The Skeleton Key has it all — a spooky, decrepit plantation house, ghosts, hidden rooms, long-buried secrets, violent racism, arcane rituals, frequent thunderstorms, a mute victim, a drawling lawyer — you name it. Screenwriter Ehren Kruger (who also wrote Scream 3 and the Ring films) has ransacked the attic, dragged ‘em out, and put ‘em all in there. Kate Hudson plays Caroline Ellis, a New Orleans hospice worker disenchanted by the indifference of her fellows and looking for a change of pace. She answers an ad in the local paper (characters in a Southern Gothic do not advertise on craigslist) and finds herself enmeshed in a bayou family drama. Ben Devereaux (John Hurt) is an elderly man paralyzed by a stroke. His wife Violet (Gena Rowlands) is an ornery old cuss who’s distrustful of interlopers, particularly Yankees. She’s already run off several caregivers and ready is to send Caroline packing, but with some convincing from their estate lawyer, Luke Marshall (Peter Sarsgaard), she relents and takes Caroline into their employ.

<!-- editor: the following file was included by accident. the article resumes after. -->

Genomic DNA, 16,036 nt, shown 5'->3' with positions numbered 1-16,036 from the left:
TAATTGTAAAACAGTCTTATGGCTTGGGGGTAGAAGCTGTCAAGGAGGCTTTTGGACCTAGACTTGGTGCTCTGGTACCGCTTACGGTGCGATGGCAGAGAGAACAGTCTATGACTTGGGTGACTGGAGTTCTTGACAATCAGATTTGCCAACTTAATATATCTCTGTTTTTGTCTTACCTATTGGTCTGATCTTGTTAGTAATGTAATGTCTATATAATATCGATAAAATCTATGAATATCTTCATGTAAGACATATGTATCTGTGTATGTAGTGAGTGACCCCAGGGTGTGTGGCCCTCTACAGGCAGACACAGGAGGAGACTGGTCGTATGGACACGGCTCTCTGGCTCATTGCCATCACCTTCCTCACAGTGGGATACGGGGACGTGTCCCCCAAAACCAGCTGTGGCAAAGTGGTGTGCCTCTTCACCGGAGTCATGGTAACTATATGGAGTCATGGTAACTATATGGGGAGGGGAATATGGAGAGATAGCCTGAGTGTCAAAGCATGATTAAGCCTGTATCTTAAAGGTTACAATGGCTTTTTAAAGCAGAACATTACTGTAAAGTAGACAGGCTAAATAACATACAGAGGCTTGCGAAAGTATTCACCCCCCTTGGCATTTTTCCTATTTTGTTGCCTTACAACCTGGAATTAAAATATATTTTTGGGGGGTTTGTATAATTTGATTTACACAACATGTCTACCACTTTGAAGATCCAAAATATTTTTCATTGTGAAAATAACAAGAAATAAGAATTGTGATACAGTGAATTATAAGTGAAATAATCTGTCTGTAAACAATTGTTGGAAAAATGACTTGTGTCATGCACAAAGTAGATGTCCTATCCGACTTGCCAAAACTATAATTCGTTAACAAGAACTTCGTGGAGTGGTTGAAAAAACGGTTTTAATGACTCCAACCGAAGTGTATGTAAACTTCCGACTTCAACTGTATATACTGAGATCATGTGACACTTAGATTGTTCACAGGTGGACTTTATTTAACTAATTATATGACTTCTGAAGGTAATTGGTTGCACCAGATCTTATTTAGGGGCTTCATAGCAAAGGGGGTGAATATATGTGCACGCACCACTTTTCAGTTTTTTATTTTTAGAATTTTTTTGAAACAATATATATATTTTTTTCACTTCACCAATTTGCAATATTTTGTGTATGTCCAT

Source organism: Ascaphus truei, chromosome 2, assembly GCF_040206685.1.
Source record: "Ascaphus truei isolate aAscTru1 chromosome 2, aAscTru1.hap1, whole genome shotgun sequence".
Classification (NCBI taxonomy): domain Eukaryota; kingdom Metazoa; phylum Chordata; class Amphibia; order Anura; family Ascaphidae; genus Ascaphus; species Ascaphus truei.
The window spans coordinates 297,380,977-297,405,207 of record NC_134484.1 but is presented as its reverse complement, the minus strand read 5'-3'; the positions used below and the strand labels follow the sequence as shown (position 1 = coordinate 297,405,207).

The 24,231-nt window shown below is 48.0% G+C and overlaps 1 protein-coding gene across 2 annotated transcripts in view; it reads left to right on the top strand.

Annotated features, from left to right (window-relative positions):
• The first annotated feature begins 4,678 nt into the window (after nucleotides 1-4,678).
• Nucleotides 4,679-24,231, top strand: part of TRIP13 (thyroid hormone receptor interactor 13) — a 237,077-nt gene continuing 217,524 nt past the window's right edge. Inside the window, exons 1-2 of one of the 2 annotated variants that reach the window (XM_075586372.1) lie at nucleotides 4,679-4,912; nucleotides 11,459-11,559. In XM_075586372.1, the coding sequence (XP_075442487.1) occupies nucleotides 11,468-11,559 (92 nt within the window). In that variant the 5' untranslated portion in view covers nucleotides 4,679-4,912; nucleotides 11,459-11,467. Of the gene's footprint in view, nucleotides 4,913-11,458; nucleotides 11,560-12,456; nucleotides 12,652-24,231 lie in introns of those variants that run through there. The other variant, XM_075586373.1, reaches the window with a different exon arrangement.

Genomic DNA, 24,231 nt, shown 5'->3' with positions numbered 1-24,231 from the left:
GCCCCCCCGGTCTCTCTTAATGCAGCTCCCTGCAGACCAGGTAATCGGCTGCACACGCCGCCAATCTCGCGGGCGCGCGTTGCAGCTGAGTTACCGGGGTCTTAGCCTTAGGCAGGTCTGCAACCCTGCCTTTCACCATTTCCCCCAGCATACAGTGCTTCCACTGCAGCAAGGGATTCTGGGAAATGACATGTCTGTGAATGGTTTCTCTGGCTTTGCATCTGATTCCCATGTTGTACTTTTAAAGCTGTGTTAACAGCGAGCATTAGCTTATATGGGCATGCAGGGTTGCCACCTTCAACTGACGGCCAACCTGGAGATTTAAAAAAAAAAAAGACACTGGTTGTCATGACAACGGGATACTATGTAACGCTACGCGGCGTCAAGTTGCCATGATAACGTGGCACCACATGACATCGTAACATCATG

From the outset, Caroline senses that something is amiss. Violet insists that an outsider could never understand how she runs her house, and sure enough Caroline is confused by the total absence of mirrors and the strange noises she hears in the attic. The entire bayou country is foreign and uncomfortable to her. When she stops to buy gas at a roadside station, the main building is a ramshackle shack full of raw oysters, taxidermied alligator heads, and suspicious Creoles. Kruger’s script makes just enough of the fish-out-of-water scenario and moves on; the point isn’t belabored, and Hudson’s performance is right on. Caroline is a modern woman, a creature of reason and science who can’t make sense of the superstition and antiquated notions that surround her, but she’s not stupid and can adapt quickly. Gradually, she becomes more and more involved in the situation. It’s revealed that she lost her father suddenly, and when she realizes that there’s something amiss about Ben’s “stroke,” she develops a filial attachment to him that won’t allow her to abandon him, even when her continued presence in the house puts her into deepening danger.